Disability Rights UK Blogger Looks At The Covid-19 Vaccine From A Disability Angle

Are we really all ready for this first COVID-19 jab?

by: Lucy Wilis, blogger for Disability Rights UK

The Covid-19: Pfizer/BioNTech vaccine announced last week, marks a new chapter in the UK’s fight against COVID-19, yet there are many unknowns that make the picture more complex for disabled people, many of whom face medical, practical or logistical barriers.

A 90 year old Irish woman was immunised today, the first person in the UK , receiving the first of 800,000 doses of this vaccine that will be given soon. But who will these next 800,000 be?

Matt Hancock has stated that there will be a public information campaign for the vaccine and noted health inequalities should be tackled and all communities reached.

But will the current steps to create accessible information be enough, and most critically will it come in good time?

There have been bold claims that the NHS is “equal to the task” of rolling out the vaccine free at the point of delivery, and most critically to the care home residents and carers, who are top of the priority list.

Due to the need to keep the Pfizer/BioNTech vaccine at a super cold temperature and with batch quantities of almost 1,000, reaching care home residents will still prove very challenging.

Going to hospitals or sports grounds to access a vaccine will just not be a realistic option for many disabled people. This is a key accessibility issue that needs to be addressed.

An issue of equal importance is how to provide more personalized medical advice on the safety and effectiveness of vaccines for people with complex or chronic medical conditions who will require specific information on impacts  and risks before giving informed consent.

Matt Hancock has reportedly said on TalkRADIO that ‘there will be those who can’t have it due to medical exemptions or allergies’. Though an allergic reaction to a vaccine is very rare, the NHS have stated that people should speak to their GPs if they know of any allergies they have.

However disabled people may struggle to see a GP or other health professional in good time to discuss this, or lack the capacity to do so for themselves and need to arrange support or help.

Specific guidance for such people is urgently needed, especially as who would need to be exempt is not that clearly defined.

Without such advice and guidance, people who are high up on the priority list may still avoid taking the vaccine, or not be able to give fully informed consent to do so.

The form for vaccinators that we have seen has a checklist that asks if the person to be vaccinated has been counselled about side effects, if they have had bad reactions to vaccinations, if they have serious allergies and if they can give informed consent. It also signposts that the answer is problematic then someone more senior needs to be consulted.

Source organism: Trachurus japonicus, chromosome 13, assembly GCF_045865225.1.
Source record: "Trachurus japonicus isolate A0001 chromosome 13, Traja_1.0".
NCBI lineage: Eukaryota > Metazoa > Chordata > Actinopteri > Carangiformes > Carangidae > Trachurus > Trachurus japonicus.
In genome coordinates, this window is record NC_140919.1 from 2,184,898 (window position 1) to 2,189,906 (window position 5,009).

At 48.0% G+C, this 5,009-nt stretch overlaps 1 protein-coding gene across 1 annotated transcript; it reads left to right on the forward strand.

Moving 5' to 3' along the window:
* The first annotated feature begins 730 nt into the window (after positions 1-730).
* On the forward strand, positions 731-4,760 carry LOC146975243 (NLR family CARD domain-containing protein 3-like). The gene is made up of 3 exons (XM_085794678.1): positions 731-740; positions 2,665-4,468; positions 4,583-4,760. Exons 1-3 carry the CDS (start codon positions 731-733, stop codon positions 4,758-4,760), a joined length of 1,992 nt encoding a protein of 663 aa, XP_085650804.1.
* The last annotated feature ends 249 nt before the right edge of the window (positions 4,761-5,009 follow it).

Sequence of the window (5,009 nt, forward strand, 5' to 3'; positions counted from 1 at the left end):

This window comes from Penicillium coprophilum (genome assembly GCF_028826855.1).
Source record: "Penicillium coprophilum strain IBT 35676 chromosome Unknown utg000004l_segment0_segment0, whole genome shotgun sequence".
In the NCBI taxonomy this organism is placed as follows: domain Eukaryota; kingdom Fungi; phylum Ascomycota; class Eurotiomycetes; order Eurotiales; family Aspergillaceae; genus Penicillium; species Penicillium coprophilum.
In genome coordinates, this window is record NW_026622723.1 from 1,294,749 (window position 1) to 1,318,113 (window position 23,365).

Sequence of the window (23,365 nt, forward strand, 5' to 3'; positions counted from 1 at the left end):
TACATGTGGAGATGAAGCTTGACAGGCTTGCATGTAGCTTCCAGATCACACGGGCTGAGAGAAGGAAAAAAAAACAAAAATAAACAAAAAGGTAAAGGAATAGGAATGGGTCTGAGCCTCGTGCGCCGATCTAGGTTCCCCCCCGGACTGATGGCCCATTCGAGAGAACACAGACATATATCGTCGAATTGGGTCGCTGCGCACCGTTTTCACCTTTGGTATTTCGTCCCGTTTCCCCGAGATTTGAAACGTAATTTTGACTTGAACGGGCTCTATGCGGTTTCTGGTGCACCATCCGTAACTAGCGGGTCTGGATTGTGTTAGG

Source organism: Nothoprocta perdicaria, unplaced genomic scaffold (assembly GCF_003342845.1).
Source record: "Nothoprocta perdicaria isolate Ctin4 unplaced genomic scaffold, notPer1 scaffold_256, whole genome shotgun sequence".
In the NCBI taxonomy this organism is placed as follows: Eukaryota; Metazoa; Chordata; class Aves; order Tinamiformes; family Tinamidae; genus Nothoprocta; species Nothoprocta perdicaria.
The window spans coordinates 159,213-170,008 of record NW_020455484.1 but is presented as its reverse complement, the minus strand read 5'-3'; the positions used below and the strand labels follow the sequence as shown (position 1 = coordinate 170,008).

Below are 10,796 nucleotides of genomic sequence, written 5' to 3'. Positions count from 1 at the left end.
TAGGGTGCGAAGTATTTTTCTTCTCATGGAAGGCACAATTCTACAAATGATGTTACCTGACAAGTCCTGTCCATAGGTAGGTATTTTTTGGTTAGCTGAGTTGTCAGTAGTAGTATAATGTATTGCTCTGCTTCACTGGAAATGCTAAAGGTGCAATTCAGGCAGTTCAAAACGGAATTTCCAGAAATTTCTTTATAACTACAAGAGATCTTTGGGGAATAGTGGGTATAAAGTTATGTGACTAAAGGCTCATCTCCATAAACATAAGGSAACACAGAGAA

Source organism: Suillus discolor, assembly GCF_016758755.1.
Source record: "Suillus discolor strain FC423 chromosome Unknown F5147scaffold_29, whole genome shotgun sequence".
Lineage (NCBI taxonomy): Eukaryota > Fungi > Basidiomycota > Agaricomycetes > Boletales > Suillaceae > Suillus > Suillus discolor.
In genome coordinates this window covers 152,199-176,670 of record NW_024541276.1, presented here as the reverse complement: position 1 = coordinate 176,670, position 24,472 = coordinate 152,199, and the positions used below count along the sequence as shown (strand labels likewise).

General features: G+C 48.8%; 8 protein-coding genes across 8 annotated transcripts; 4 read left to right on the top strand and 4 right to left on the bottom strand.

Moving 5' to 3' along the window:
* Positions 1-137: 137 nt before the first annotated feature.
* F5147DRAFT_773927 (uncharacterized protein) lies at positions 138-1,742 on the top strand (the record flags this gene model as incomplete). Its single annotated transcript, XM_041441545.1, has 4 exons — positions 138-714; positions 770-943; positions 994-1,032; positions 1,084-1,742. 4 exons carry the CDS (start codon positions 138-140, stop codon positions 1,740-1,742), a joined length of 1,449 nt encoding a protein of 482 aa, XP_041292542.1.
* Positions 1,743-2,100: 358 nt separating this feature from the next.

While this is most welcome, we trust that these questions will also be asked when booking, if not before, as not only will it take time to arrange these factors, but some disabled people may struggle to speak up in the moment if they are not in place, especially if they are very keen to be immunised.

Furthermore, the considerable effort and support required to book and go to a vaccination centre by any disabled person should not be wasted, and neither should the valuable booking.

The general public information campaign needs to reach all disabled people, and people from  Black, Asian and minority ethnic backgrounds.

Information needs to be clear and simple and in a variety of formats and languages. It should address the barriers that people will face in getting the vaccine and explain the reasonable adjustments that have been put in place for them. It should also explain what to do after vaccination, including help with any side effects or concerns.

In planning roll out of the vaccination program, more thought should have been, and must now be given to removing barriers to participation, including information channels, personalized medical advice, personal support, availability of public transport and cost of journeys.

The current lack of mention or consideration of accessibility barriers in the latest vaccine programme guidance and advice must be urgently addressed.

Are disabled people, including those with complex medical conditions, ready for the vaccine?

Yes and no. Yes, in that the vaccine is much needed, and would mean the end to much isolation, but no in that concerns about effectiveness for specific conditions and accessibility of the program have not yet fully been addressed.

Disabled people have been the worst affected by coronavirus, with almost two thirds of all deaths being of disabled people. Those with dementia and learning disabilities have been severely impacted.  Our specific medical and accessibility needs must be recognized and put at the heart of NHS planning for the vaccination program.

Further resources:

https://www.gov.uk/government/publications/regulatory-approval-of-pfizer-biontech-vaccine-for-covid-19.

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